Camera Construction and Handling
Just like all top-of-the-line Nikon DSLRs, the D4s has a full magnesium alloy and weather-sealed construction that is designed to withstand all kinds of physical abuse. I have seen photographers accidentally drop their high-end D3/D3s/D4 cameras (I once dropped a D3s from 3 feet high), bump them against hard surfaces or get every hole filled up with dust when photographing Burning Man and those cameras continued to work without any problems. Cameras like D4s are designed to be used heavily by professionals for many years, so they are built like tanks. That’s why working pros prefer D4s-like cameras, as they know they can rely on them in the most challenging conditions.
As I have already pointed out on the first page of this review, the D4s is very similar in terms of handling and ergonomics when compared to the D4. The cameras look almost identical when looked from the front. The only difference is the grip – it is shaped a little differently and should be more comfortable to hold per Nikon (although I personally did not feel any difference whatsoever). Here is how the two compare when viewed from the front:
The back of the camera looks mostly the same, except for two changes – the memory card door is now shaped slightly differently on the top and the surface of the two smaller joysticks (for vertical and horizontal grip) has been redesigned for more comfort. I personally don’t care for the door, but the joystick change is a great improvement in my opinion, since I did not like the first version of joysticks on the D4, as explained in my D4 review. Here is the comparison of the back of the two cameras (Left: Nikon D4s, Right: Nikon D4):
Together with the change in the joystick surface texture, Nikon must have improved the joystick connection in the camera, because I have not heard of any reports of it falling off. The top-of-the-line Nikon cameras are usually very solid in construction, so I was rather surprised to see the poorly implemented joysticks that first appeared on the D4. Hopefully that was a good lesson learned for Nikon and we won’t see such problems again in the future. If you own a D4s and your joysticks come off, please report it in the comments section of this review and I will update this paragraph accordingly.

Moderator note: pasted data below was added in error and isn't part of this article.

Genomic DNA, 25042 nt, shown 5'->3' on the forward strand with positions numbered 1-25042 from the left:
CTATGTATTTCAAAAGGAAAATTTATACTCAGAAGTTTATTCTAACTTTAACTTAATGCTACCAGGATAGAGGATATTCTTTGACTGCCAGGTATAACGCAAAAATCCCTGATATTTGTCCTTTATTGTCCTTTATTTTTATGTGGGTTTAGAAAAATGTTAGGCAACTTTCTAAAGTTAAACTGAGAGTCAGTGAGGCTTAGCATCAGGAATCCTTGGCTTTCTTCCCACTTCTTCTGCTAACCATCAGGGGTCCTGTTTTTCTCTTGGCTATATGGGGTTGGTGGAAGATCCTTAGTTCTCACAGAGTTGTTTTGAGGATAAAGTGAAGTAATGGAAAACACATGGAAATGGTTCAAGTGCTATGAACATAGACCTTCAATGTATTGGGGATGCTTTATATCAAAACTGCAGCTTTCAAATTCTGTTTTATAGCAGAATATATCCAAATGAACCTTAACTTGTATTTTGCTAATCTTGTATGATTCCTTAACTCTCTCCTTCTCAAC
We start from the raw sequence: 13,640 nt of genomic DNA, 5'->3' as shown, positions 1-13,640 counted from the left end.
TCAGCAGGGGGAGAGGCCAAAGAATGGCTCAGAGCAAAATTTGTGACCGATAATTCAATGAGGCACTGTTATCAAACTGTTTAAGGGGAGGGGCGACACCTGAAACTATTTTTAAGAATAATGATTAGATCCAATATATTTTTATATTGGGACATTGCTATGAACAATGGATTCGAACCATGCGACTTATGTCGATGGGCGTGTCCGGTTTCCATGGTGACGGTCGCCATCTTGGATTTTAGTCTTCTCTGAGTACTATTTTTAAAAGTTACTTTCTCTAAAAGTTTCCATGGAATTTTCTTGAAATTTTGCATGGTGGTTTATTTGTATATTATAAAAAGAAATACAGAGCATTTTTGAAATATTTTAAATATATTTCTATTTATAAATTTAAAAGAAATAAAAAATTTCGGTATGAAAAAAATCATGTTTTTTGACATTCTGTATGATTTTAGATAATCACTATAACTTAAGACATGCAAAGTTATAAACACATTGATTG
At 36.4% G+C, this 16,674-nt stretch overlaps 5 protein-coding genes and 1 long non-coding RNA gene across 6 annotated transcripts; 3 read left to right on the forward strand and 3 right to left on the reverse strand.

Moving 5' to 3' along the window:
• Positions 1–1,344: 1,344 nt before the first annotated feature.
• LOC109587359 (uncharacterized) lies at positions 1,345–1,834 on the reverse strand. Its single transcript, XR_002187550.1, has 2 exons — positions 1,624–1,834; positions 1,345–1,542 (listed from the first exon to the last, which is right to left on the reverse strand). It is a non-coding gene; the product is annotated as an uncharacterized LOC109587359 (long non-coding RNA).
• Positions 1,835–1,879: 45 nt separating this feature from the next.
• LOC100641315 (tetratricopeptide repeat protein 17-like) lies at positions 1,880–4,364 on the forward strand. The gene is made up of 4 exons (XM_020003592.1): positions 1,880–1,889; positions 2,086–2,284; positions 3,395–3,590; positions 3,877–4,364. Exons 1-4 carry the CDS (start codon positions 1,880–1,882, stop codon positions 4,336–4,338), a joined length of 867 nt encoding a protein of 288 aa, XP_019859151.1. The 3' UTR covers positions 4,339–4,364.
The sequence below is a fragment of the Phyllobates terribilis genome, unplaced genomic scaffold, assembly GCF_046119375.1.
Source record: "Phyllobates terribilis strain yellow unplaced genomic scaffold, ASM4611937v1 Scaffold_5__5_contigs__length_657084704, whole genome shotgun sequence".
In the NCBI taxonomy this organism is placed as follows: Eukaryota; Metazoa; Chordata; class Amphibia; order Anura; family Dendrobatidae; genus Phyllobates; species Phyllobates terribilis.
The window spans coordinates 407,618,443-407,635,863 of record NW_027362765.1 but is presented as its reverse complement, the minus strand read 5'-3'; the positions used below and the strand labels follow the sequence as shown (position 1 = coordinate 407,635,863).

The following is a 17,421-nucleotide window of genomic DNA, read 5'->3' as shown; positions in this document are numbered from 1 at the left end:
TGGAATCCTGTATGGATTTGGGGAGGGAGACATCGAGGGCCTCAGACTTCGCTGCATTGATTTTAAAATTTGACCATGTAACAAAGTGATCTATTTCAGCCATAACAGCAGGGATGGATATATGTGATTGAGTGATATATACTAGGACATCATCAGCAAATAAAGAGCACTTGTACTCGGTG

Handling-wise, the D4s is superb, with the exception of its heavy weight and bulk for those that hand-hold cameras a lot. At 1.2 kilos, the D4s is much heavier than the new Nikon D750, which only weighs 750 grams – and those figures are without the large EN-EL18a battery that weighs way more than the twice smaller EN-EL15. True, the D4s does yield a lot more shots than the D750 on paper, but that’s with a CIPA rating, which includes moderate live view and flash usage. Without flash, the D750 will probably yield at least half as many shots as the D4s. While I loved the image quality of my previous Nikon D3s, neither Lola nor I were happy with its weight when shooting those all day weddings, especially when coupling the camera with something like the 70-200mm f/2.8G VR II and a speedlight. My neck and my back would get sore by the end of the day with all that weight. Yes, I am comparing two different cameras with and without battery grips, but that’s the part that you have to figure out for yourself – if using a standard profile DSLR with a battery grip does not bother you, you will love the D4s. I personally quit using battery grips a while ago, because I prefer the smaller and lighter cameras for my style of shooting.
At the same time, the weight and bulk of professional camera bodies balance very well with long super telephoto lenses. This goes for both hand-held and tripod shooting. When mounting the D4s on a gimbal head, it balances easier than something like the D750 and you do not have to move the tripod leg to its tip just to get the balance right. Hand-holding something like the Nikkor 200-400mm f/4G with the D4s is also easier on your hands, because the setup is not front-heavy. Although Nikon has been redesigning their super telephoto line with lightweight fluorite elements, making them comfortable to use with lighter camera bodies, the older super telephoto lenses were all front-heavy.
Just like all other top-of-the-line Nikon DSLRs, the Nikon D4s does not come with a built-in flash. While this is done primarily for better weather-sealing, it is a definite disadvantage if you have been using a built-in flash in emergency situations or perhaps as a master to trigger off-camera speedlights. It does not come with an AF assist lamp either, so you will have to use the IR beam of your speedlight when focusing in extremely dark environments, as explained in this article.